#OpportunityDetroit: A City’s Saving Grace


When a once-booming city is on the brink of extinction, what is the one thing that could bring it back to life? I bet “hashtag strategy” wasn’t on the tip of your tongue but a single integrated 360 degree campaign is what’s helping Detroit to become a Phoenix, of sorts.

Image#OpportunityDetroit speaks volumes to what this city is trying to achieve. First, to get back into the good graces of those who have been served only the negative stories and second, to provide a motto to those brave enough to live and work in the Motor City.

During the 2012 World Series, the Detroit Tigers and the San Francisco Giants were fighting for the title. Unfortunately, the series didn’t go in Detroit’s favor but the city did come out of it with a win; Quicken Loans produced an inspiring spot with an accompanying social strategy to a level that had never been seen before.

With an entire arsenal of social channels and a strong hashtag strategy, #OpportunityDetroit exploded not just within Detroit but nationwide. With a following of socially savvy millennials, ready and willing to support the revitalization and rejuvenation of Motown, #OpportunityDetroit has become a rallying cry.

The next time someone says to you “social media is pointless,” point them to #OpportunityDetroit and tell them to think again.

To learn more about #OpportunityDetroit, please visit the following links: Twitter, Facebook and OpportunityDetroit.com.

Quarter-Life Crisis Lessons


Years ago, there happened to be only one phase of life crisis – and it was midlife. Alas, with the stresses of student loans piling on interest rates, undeniably talented twenty-somethings sans and the ever terrifying possibility of moving home with parents, a new crisis has come to be a household phrase: the quarter-life crisis.

It’s happened. I knew it was coming and that there was no way I could even stop it. Even at the tender age of 21, commuting back and forth from the City of Brotherly Love to the Big Apple on my own dime for unpaid internships created an anxiety to be experienced by only those who have mortgages, trust funds and several mouths to feed. I had none of those; my only expenses were Greyhound tickets to NYC and back, the occasional meal when I could fit it in between my multiple part-time jobs, 18 credits and my internships, and of course, the absurdly high rent payments in Philadelphia. There was no reason to have the weight of the world on my shoulders, and yet, there it was.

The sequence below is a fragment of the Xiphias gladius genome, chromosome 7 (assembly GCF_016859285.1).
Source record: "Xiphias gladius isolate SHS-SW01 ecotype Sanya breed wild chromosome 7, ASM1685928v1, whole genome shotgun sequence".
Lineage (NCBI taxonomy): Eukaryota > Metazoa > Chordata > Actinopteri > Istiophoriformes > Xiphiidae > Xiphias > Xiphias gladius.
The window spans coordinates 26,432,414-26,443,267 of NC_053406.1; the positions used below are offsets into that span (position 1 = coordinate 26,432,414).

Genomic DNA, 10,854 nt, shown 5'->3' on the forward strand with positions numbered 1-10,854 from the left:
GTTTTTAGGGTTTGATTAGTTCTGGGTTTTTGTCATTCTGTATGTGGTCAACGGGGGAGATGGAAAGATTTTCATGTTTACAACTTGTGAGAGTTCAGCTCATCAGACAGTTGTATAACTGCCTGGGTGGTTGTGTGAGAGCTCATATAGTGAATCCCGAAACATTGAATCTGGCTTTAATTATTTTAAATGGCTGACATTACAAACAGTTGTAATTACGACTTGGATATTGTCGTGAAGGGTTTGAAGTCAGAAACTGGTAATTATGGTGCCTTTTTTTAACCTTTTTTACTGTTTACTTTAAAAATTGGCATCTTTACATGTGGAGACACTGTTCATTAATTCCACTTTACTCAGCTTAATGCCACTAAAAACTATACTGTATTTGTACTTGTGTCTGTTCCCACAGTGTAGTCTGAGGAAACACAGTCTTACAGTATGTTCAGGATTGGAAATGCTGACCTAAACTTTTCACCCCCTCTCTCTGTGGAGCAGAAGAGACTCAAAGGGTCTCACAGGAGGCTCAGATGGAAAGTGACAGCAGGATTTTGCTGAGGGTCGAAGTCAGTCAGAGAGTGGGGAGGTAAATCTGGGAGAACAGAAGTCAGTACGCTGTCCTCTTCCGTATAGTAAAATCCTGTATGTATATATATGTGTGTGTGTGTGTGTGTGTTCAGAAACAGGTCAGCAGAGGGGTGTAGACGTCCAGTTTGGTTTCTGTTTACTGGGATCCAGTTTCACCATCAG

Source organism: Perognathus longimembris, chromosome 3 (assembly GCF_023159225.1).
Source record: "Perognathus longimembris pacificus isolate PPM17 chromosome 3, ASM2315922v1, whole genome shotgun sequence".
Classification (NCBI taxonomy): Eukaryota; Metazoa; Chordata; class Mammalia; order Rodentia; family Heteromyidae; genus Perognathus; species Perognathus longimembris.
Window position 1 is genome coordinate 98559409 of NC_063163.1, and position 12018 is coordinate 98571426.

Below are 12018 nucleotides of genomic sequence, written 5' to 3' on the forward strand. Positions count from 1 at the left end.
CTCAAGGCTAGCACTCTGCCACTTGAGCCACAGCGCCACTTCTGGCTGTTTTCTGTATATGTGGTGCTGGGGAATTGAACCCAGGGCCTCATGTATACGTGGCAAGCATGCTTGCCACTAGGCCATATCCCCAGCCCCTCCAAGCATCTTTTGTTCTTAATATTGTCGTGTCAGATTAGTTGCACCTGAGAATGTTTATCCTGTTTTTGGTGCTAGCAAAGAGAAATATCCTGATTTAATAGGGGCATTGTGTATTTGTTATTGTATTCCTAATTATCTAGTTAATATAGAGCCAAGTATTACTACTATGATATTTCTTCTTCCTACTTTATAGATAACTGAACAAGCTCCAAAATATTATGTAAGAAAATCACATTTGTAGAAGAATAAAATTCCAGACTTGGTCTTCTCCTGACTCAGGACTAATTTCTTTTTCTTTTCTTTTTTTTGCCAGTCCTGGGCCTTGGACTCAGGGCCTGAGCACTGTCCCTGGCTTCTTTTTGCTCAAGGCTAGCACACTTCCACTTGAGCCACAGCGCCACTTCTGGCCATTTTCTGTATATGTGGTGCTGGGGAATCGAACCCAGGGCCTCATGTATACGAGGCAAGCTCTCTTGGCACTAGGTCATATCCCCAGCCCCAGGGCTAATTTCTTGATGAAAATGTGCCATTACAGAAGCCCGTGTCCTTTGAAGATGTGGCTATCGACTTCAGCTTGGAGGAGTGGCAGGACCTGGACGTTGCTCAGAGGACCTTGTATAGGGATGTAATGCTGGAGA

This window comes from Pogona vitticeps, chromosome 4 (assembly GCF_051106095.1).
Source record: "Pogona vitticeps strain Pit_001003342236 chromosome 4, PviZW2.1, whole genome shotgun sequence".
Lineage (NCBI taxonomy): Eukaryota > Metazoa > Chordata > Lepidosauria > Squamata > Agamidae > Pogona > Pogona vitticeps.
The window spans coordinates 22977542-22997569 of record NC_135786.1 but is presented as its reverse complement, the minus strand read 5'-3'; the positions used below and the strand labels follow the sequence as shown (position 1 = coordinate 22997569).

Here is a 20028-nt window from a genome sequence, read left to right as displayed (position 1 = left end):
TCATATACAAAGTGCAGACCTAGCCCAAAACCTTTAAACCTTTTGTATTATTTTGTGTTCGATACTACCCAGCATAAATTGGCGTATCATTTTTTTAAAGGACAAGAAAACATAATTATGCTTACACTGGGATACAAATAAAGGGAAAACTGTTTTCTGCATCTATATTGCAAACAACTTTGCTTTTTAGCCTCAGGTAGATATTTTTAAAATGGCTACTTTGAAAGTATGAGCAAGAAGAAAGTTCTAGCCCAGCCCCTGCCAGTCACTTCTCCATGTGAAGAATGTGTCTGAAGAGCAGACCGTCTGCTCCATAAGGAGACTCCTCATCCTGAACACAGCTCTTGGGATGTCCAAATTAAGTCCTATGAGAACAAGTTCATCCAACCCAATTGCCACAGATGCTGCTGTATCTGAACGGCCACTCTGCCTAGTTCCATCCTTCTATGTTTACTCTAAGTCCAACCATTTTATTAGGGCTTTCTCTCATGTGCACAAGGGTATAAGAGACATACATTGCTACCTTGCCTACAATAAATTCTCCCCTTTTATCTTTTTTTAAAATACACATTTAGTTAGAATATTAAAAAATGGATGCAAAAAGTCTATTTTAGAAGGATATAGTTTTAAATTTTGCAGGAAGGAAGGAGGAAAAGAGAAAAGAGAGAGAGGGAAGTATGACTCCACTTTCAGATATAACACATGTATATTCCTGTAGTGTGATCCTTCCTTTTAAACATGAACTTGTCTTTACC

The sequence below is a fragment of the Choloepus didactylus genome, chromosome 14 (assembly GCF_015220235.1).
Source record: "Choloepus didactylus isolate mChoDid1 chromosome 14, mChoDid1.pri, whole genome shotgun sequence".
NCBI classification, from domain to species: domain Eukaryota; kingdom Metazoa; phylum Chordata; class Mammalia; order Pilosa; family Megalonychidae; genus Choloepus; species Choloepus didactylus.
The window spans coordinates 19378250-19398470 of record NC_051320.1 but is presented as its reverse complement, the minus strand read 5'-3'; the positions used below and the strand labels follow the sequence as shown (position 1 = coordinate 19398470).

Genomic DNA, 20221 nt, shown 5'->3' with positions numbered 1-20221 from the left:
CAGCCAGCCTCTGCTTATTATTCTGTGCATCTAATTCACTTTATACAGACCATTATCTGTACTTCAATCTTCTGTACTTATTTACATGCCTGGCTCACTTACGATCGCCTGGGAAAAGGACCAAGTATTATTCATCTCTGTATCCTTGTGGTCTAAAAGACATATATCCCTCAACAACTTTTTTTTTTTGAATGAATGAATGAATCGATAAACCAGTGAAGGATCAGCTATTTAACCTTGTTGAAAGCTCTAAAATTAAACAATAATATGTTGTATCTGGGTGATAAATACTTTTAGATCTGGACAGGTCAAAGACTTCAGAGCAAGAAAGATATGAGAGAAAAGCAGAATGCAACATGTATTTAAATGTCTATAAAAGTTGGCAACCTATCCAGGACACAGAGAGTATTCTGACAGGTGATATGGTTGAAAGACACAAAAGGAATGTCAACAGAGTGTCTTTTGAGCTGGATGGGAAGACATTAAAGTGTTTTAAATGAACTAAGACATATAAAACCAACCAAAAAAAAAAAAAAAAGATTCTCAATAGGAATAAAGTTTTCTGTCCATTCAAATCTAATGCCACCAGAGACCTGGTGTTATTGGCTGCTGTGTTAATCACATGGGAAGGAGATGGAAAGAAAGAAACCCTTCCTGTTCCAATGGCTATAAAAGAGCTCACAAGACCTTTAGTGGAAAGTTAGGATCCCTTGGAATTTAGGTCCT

The Hustle

Perhaps the elusive “quarter-life crisis” only strikes those with an innate and unutterable fear of failure. Everyone defines “failure” differently. For me, my definition of “failure” terrified me to the point of exhaustion. At a time when I should’ve been enjoying the last months of my collegiate experience, I was too busy working from 5:00 a.m. to 11:00 p.m. daily, to ensure that I would never be put into a position of “failure.” When I moved to an entirely new city early last year, instead of going out to make friends and explore my new “home,” I stayed at the office until the sun went down. I knew only the walls of the office and the walls of my apartment complex. That wouldn’t make a great story, would it?

Perhaps it is both a blessing and a curse. If you are terrified of failure, work consumes your life. This could certainly put you among the top performers with the best numbers and greatest experiences but are those numbers enough when you ignore friendships, family and all that which made you what you are? It may be that I’m getting older, smarter or a combination of the two, but I’m starting to believe that it is not enough.